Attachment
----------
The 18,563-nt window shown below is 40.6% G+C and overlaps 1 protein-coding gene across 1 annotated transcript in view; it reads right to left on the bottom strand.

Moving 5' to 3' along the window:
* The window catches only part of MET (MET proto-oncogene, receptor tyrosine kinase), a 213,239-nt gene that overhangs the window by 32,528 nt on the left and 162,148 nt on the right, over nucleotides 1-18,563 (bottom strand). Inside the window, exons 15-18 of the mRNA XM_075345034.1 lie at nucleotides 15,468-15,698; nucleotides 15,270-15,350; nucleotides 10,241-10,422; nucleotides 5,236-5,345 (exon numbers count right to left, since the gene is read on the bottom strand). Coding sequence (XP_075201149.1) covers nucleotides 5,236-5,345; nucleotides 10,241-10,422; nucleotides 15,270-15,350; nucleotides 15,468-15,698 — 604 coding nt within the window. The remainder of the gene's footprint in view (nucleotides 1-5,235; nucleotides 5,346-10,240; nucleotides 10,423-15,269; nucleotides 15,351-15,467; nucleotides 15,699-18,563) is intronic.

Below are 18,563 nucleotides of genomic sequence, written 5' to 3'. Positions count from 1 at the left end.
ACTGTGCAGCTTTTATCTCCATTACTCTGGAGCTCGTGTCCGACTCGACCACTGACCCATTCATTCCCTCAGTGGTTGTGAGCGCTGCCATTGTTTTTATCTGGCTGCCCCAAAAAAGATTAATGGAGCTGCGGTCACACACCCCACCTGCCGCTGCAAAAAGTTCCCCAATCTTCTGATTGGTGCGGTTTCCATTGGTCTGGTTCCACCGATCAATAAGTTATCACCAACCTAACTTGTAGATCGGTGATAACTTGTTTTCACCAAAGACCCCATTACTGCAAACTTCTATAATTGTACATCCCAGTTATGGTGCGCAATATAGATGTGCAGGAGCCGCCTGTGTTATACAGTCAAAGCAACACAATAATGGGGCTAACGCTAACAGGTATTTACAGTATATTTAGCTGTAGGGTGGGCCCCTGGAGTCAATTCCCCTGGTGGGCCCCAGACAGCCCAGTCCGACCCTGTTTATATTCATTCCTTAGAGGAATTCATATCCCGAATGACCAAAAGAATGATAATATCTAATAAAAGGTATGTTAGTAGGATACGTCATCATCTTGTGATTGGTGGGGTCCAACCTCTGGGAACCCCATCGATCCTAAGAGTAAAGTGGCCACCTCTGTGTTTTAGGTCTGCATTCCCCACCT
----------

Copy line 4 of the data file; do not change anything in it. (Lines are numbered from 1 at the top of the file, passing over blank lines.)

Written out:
Below are 18,563 nucleotides of genomic sequence, written 5' to 3'. Positions count from 1 at the left end.